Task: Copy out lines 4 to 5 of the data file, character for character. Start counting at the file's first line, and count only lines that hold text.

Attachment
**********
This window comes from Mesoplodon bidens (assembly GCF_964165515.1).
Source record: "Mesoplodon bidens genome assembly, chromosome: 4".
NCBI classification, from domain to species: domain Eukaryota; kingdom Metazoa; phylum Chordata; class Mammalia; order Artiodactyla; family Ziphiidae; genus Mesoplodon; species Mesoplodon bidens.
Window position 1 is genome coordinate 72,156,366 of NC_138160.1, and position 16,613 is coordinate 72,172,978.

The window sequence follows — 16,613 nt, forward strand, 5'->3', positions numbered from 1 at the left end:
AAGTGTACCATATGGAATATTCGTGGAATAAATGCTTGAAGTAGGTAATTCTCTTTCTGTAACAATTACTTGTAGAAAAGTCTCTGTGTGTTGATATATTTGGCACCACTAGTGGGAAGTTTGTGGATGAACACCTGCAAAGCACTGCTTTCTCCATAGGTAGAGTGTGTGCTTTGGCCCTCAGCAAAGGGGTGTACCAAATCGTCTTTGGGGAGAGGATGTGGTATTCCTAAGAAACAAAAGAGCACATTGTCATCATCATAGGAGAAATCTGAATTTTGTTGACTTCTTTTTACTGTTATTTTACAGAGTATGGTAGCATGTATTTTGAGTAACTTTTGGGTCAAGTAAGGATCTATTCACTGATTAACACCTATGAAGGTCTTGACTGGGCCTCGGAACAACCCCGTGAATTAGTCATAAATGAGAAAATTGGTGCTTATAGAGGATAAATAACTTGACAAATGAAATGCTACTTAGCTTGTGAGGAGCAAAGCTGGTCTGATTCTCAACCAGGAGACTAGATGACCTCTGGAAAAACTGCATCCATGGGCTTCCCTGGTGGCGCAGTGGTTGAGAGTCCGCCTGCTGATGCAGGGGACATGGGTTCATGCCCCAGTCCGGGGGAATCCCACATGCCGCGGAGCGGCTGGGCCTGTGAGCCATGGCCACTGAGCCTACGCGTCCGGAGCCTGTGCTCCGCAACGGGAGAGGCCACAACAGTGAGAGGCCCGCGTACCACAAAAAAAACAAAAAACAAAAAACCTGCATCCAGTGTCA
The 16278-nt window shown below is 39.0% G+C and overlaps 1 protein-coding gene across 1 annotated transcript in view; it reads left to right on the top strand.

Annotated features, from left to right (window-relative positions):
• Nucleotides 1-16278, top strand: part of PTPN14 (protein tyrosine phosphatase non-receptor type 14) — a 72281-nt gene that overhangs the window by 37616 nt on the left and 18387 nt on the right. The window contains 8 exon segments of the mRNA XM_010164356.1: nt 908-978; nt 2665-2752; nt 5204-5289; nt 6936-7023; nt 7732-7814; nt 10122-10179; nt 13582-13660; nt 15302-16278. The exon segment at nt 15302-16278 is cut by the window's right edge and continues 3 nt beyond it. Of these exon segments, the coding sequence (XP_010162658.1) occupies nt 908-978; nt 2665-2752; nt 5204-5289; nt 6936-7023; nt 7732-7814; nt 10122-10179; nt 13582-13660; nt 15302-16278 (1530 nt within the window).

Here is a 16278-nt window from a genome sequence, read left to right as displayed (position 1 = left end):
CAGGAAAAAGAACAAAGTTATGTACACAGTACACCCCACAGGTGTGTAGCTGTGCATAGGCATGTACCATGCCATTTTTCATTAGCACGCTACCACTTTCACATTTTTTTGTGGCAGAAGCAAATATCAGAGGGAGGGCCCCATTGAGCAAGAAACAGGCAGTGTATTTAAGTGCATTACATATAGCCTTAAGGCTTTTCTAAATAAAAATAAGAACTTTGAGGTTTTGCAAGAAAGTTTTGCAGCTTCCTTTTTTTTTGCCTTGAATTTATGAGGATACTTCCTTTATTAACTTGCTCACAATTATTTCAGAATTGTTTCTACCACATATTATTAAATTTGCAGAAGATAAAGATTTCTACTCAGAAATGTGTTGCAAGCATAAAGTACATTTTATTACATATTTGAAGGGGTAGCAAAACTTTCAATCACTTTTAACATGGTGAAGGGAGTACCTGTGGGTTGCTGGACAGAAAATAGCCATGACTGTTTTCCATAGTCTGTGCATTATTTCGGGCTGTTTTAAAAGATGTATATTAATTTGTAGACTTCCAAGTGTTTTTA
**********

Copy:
Window position 1 is genome coordinate 72,156,366 of NC_138160.1, and position 16,613 is coordinate 72,172,978.

The window sequence follows — 16,613 nt, forward strand, 5'->3', positions numbered from 1 at the left end: